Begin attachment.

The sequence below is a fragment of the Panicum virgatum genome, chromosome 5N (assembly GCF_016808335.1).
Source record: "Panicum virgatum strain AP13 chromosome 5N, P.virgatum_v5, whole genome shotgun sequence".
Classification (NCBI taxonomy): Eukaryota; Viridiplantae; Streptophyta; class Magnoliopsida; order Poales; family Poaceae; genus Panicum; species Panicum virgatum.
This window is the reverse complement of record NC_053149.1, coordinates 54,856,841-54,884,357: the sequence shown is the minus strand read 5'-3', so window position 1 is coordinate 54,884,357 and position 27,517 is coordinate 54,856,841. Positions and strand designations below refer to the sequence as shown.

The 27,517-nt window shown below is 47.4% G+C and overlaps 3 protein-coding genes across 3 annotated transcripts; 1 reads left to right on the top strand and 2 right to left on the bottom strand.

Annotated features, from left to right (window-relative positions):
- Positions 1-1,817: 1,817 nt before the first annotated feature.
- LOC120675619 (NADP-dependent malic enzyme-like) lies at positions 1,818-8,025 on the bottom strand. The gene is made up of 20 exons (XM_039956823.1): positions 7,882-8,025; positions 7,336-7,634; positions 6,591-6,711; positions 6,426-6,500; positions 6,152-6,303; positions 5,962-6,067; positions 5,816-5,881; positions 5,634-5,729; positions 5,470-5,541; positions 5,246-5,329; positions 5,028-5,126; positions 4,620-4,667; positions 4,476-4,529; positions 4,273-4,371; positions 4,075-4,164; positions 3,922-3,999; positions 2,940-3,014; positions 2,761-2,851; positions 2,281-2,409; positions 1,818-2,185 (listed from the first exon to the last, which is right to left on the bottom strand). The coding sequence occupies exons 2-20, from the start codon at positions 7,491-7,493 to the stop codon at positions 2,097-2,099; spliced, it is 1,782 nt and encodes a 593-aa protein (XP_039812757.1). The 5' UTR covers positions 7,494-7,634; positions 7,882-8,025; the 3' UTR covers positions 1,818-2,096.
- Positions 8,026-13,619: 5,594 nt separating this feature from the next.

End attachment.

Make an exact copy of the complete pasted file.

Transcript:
The sequence below is a fragment of the Panicum virgatum genome, chromosome 5N (assembly GCF_016808335.1).
Source record: "Panicum virgatum strain AP13 chromosome 5N, P.virgatum_v5, whole genome shotgun sequence".
Classification (NCBI taxonomy): Eukaryota; Viridiplantae; Streptophyta; class Magnoliopsida; order Poales; family Poaceae; genus Panicum; species Panicum virgatum.
This window is the reverse complement of record NC_053149.1, coordinates 54,856,841-54,884,357: the sequence shown is the minus strand read 5'-3', so window position 1 is coordinate 54,884,357 and position 27,517 is coordinate 54,856,841. Positions and strand designations below refer to the sequence as shown.

The 27,517-nt window shown below is 47.4% G+C and overlaps 3 protein-coding genes across 3 annotated transcripts; 1 reads left to right on the top strand and 2 right to left on the bottom strand.

Annotated features, from left to right (window-relative positions):
- Positions 1-1,817: 1,817 nt before the first annotated feature.
- LOC120675619 (NADP-dependent malic enzyme-like) lies at positions 1,818-8,025 on the bottom strand. The gene is made up of 20 exons (XM_039956823.1): positions 7,882-8,025; positions 7,336-7,634; positions 6,591-6,711; positions 6,426-6,500; positions 6,152-6,303; positions 5,962-6,067; positions 5,816-5,881; positions 5,634-5,729; positions 5,470-5,541; positions 5,246-5,329; positions 5,028-5,126; positions 4,620-4,667; positions 4,476-4,529; positions 4,273-4,371; positions 4,075-4,164; positions 3,922-3,999; positions 2,940-3,014; positions 2,761-2,851; positions 2,281-2,409; positions 1,818-2,185 (listed from the first exon to the last, which is right to left on the bottom strand). The coding sequence occupies exons 2-20, from the start codon at positions 7,491-7,493 to the stop codon at positions 2,097-2,099; spliced, it is 1,782 nt and encodes a 593-aa protein (XP_039812757.1). The 5' UTR covers positions 7,494-7,634; positions 7,882-8,025; the 3' UTR covers positions 1,818-2,096.
- Positions 8,026-13,619: 5,594 nt separating this feature from the next.